where [C.sub.1], [C.sub.2] and [C.sub.3] are constants for different road conditions. [C.sub.1] is the maximum value of the friction curve, [C.sub.2] indicates the friction curve shape and [C.sub.3] is the difference between the peak value of the friction curve and the value when slip ratio is 1.

Hydraulic Braking System Model

In this paper, HB system is described by the following equation [11]:

[MATHEMATICAL EXPRESSION NOT REPRODUCIBLE IN ASCII] (7)

where [k.sub.1] , [k.sub.2] represent the control signals to simulate the on-off feature of the pressure modulation for the wheel cylinder, where the states of HB system can be classified into three modes: increasing, decreasing and holding. [p.sub.w], [p.sub.m] , [p.sub.0] are wheel cylinder pressure, master cylinder pressure and reservoir pressure. [C.sub.d], [A.sub.v], [A.sub.vd], k and [V.sub.0] are the flow coefficient of the valves, the cross-sectional area of the inlet valves, the cross-sectional area of the outlet valves, the bulk modulus of the brake oil and the brake oil volume under no pressure, respectively. [[phi].sub.i] and [[phi].sub.d] are the coefficients for pressure increasing and decreasing modes, respectively, and they can be calibrated from experimental data [2] as following:

[MATHEMATICAL EXPRESSION NOT REPRODUCIBLE IN ASCII] (8)

The HB torque can then be calculated using the following equation:

[T.sub.hb] = 2[P.sub.w][A.sub.w][f.sub.hb][r.sub.hb] (9)

where [T.sub.hb] is the hydraulic brake torque, [A.sub.w] is wheel cylinder cross sectional area, [f.sub.hb] is the friction coefficient, [r.sub.hb] is the effective brake radius.

Regenerative Braking System

In this paper, the RB system consists of in-wheel motors and battery pack. Detailed characteristics descriptions of the RB system can be found in reference [6]. The maximum braking torque of motor can be described by following equation [6]:

[MATHEMATICAL EXPRESSION NOT REPRODUCIBLE IN ASCII] (10)

where [T.sub.max] is the maximum motor torque, [T.sub.mN] is the motor rated torque, [[omega].sub.w] is the motor speed, [[omega].sub.mN] is the motor base speed and [P.sub.mN] is the motor rated power.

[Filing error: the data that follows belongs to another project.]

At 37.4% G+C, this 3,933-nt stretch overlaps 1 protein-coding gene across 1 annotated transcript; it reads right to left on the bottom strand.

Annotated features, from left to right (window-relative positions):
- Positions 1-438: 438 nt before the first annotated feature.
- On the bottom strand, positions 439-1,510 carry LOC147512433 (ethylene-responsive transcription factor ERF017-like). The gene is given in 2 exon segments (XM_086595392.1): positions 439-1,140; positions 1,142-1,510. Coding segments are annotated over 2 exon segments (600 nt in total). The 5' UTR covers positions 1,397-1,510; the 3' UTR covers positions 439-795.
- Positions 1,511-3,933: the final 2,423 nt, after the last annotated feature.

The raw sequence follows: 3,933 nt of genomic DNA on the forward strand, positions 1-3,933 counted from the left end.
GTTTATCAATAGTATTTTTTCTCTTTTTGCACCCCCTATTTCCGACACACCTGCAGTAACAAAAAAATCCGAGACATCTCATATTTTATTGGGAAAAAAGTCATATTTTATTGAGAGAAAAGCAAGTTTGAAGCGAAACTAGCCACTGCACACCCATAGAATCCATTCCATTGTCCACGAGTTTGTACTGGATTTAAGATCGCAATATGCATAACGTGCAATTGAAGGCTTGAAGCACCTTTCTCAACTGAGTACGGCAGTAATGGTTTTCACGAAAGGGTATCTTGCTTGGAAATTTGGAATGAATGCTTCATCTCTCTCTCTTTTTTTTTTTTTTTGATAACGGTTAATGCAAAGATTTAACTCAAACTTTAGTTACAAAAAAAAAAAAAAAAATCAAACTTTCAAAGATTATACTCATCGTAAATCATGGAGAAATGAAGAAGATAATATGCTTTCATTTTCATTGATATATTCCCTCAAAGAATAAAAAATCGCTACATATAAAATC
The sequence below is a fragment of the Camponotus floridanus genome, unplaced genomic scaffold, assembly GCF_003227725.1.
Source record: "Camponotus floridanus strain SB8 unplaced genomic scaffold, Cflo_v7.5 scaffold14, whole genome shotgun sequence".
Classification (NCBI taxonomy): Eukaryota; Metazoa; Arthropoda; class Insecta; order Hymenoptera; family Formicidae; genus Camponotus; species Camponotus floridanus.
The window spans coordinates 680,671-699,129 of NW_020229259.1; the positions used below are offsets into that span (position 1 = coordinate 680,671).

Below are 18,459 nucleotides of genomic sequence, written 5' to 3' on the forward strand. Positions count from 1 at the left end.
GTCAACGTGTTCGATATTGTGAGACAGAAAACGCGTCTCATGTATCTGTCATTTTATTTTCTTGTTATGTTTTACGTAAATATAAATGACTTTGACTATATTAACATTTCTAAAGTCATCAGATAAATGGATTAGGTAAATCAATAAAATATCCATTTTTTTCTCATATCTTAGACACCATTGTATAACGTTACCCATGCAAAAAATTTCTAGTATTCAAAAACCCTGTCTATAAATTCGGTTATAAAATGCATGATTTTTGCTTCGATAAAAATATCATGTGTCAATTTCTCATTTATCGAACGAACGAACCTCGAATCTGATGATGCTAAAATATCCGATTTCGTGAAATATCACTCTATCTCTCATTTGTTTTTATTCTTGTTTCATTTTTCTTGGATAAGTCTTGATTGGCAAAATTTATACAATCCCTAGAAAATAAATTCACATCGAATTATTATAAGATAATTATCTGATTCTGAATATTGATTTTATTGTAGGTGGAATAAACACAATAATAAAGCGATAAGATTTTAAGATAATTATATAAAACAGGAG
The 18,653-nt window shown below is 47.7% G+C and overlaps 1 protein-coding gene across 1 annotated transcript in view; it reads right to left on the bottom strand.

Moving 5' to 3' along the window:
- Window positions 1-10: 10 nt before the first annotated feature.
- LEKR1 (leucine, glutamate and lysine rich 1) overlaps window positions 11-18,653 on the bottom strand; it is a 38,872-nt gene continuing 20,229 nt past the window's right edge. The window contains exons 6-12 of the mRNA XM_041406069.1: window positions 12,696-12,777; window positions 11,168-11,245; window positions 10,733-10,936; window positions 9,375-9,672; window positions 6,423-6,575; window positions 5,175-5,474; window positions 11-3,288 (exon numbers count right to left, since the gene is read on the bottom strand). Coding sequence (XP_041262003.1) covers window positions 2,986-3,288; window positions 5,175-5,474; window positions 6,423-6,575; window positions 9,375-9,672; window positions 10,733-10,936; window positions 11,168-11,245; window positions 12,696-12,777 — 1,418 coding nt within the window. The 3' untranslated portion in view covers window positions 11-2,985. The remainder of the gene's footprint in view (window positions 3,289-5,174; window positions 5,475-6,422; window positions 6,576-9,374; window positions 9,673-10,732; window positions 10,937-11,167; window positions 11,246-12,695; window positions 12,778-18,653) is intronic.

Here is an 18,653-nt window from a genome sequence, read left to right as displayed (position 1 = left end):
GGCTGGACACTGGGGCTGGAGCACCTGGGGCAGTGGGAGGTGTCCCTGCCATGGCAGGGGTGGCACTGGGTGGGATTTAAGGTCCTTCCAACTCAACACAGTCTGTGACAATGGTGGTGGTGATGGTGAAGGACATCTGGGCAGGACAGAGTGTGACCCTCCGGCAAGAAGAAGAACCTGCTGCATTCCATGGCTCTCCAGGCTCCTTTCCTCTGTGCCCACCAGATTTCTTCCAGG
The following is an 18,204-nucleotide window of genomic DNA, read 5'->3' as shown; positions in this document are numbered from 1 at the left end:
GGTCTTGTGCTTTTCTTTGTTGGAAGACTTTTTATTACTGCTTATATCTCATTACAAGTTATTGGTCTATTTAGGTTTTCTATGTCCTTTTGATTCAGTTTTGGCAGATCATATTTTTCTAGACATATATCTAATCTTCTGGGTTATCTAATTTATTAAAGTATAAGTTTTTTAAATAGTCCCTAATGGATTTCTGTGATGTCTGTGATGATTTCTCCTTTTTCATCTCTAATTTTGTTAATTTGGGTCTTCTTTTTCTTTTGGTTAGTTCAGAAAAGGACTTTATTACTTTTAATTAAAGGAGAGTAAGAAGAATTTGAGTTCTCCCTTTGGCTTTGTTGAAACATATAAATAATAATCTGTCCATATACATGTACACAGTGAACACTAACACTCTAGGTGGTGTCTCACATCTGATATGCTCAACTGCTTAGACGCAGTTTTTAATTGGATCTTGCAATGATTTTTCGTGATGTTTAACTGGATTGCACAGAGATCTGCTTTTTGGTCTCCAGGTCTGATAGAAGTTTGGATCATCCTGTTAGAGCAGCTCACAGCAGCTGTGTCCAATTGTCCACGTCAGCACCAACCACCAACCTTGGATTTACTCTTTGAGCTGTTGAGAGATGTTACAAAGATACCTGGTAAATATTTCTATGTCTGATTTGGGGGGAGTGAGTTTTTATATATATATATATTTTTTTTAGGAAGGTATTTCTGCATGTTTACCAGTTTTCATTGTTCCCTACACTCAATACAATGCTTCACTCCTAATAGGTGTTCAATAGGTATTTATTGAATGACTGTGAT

Considering battery overcharging may shorten the battery's life when the battery SOC is high, a weighting factor [W.sub.SOC] is employed to protect the battery. So the motor available braking torque is written as follow:

[T.sub.avail] = [T.sub.max][W.sub.soc] (11)

The weighting factor for the battery SOC can be written as follows:

[MATHEMATICAL EXPRESSION NOT REPRODUCIBLE IN ASCII] (12)

where [SOC.sub.act] can be written as follows:

[MATHEMATICAL EXPRESSION NOT REPRODUCIBLE IN ASCII] (13)

where [SOC.sub.act] is the actual battery SOC value; [SOC.sub.ini] is the initial battery SOC value; [Q.sub.C] is the total battery energy capacity; I is the motor current:

[MATHEMATICAL EXPRESSION NOT REPRODUCIBLE IN ASCII] (14)

where U is the battery charging voltage, and it can be written as follows:

[MATHEMATICAL EXPRESSION NOT REPRODUCIBLE IN ASCII] (15)

where [V.sub.oc] is the open-circuit voltage which is the terminal voltage at zero current flowing in or out the battery. [R.sub.chg] is internal resistance value, it depends on the state of the battery. The power into the motor [P.sub.motor] can be calculated as

[P.sub.motor] = [T.sub.rb][[omega].sub.w] [rho] (16)

where [P.sub.motor] is the power generated by regenerative braking system; [T.sub.rb] is the actual regenerative braking torque; [rho] is the power efficiency.

Pedal Simulator

In the brake-by-wire system, the brake pedal is not directly connected to the actuators. So a pedal simulator is needed to simulate the traditional braking system. In this paper, the model of pedal simulator is described by the following functions [10]:

[P.sub.m] = [a.sub.1][V.sup.2] + [a.sub.2]V (17)

where V is the volume of brake fluid pushed; [a.sub.1], [a.sub.2] are fitting factors.

V = [A.sub.p]x (18)

where [A.sub.p] is the piston area; x is the piston displacement. The relationship between piston displacement x and the piston force N can be described as:

[MATHEMATICAL EXPRESSION NOT REPRODUCIBLE IN ASCII] (19)